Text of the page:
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Chapter 20

MR. COLLINS was not left long to the silent contemplation of his successful love; for Mrs. Bennet, having dawdled about in the vestibule to watch for the end of the conference, no sooner saw Elizabeth open the door and with quick step pass her towards the staircase, than she entered the breakfast room, and congratulated both him and herself in warm terms on the happy prospect of their nearer connection. Mr. Collins received and returned these felicitations with equal pleasure, and then proceeded to relate the particulars of their interview, with the result of which he trusted he had every reason to be satisfied, since the refusal which his cousin had stedfastly given him would naturally flow from her bashful modesty and the genuine delicacy of her character.
This information, however, startled Mrs. Bennet; -- she would have been glad to be equally satisfied that her daughter had meant to encourage him by protesting against his proposals, but she dared not to believe it, and could not help saying so.

"But depend upon it, Mr. Collins," she added, "that Lizzy shall be brought to reason. I will speak to her about it myself directly. She is a very headstrong foolish girl, and does not know her own interest; but I will make her know it."

"Pardon me for interrupting you, Madam," cried Mr. Collins; "but if she is really headstrong and foolish, I know not whether she would altogether be a very desirable wife to a man in my situation, who naturally looks for happiness in the marriage state. If therefore she actually persists in rejecting my suit, perhaps it were better not to force her into accepting me, because if liable to such defects of temper, she could not contribute much to my felicity."

"Sir, you quite misunderstand me," said Mrs. Bennet, alarmed. "Lizzy is only headstrong in such matters as these. In every thing else she is as good natured a girl as ever lived. I will go directly to Mr. Bennet, and we shall very soon settle it with her, I am sure."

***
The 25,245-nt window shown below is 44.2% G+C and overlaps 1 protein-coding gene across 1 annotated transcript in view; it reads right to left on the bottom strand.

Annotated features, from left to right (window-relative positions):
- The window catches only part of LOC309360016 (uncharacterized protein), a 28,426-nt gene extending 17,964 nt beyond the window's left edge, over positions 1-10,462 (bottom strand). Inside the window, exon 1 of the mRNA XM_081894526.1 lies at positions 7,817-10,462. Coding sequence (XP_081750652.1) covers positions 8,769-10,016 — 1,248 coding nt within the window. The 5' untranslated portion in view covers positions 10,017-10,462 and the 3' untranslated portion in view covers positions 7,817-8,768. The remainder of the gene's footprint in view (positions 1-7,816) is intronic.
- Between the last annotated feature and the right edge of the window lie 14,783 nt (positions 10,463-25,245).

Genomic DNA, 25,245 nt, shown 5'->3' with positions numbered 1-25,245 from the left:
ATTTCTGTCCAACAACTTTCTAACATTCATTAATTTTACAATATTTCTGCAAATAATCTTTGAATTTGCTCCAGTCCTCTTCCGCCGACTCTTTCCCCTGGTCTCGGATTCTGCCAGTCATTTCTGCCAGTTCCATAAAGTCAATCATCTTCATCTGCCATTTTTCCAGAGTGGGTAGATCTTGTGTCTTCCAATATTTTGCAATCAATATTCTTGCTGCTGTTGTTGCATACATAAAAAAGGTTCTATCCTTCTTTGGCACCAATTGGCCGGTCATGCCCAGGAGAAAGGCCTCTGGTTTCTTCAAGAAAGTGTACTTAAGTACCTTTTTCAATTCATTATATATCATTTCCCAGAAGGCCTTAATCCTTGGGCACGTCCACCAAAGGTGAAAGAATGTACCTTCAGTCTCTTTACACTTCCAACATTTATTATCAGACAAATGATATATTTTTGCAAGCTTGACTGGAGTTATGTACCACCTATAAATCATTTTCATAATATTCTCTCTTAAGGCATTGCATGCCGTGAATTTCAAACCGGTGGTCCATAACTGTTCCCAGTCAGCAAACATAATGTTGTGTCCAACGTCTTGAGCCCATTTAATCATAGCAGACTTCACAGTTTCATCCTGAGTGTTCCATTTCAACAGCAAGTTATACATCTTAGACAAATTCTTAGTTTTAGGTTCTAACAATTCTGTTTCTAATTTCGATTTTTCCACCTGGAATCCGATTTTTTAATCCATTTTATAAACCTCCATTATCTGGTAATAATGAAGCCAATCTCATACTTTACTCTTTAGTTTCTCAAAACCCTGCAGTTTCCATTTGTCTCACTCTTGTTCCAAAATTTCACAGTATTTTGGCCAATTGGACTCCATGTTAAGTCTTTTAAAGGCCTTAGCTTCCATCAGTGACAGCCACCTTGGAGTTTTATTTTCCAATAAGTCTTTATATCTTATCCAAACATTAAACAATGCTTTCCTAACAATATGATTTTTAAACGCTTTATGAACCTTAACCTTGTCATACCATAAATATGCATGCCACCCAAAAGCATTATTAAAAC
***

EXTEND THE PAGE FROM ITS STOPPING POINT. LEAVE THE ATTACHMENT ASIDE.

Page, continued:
She would not give him time to reply, but hurrying instantly to her husband, called out as she entered the library,

"Oh! Mr. Bennet, you are wanted immediately; we are all in an uproar. You must come and make Lizzy marry Mr. Collins, for she vows she will not have him, and if you do not make haste he will change his mind and not have her."

Mr. Bennet raised his eyes from his book as she entered, and fixed them on her face with a calm unconcern which was not in the least altered by her communication.

"I have not the pleasure of understanding you," said he, when she had finished her speech. "Of what are you talking?"

"Of Mr. Collins and Lizzy. Lizzy declares she will not have Mr. Collins, and Mr. Collins begins to say that he will not have Lizzy."

"And what am I to do on the occasion? -- It seems an hopeless business."

"Speak to Lizzy about it yourself. Tell her that you insist upon her marrying him."

"Let her be called down. She shall hear my opinion."

Mrs. Bennet rang the bell, and Miss Elizabeth was summoned to the library.

"Come here, child," cried her father as she appeared. "I have sent for you on an affair of importance. I understand that Mr. Collins has made you an offer of marriage. Is it true?" Elizabeth replied that it was. "Very well -- and this offer of marriage you have refused?"

"I have, Sir."

"Very well. We now come to the point. Your mother insists upon your accepting it. Is not it so, Mrs. Bennet?"

"Yes, or I will never see her again."

"An unhappy alternative is before you, Elizabeth. From this day you must be a stranger to one of your parents. -- Your mother will never see you again if you do not marry Mr. Collins, and I will never see you again if you do."

Elizabeth could not but smile at such a conclusion of such a beginning; but Mrs. Bennet, who had persuaded herself that her husband regarded the affair as she wished, was excessively disappointed.

"What do you mean, Mr. Bennet, by talking in this way? You promised me to insist upon her marrying him."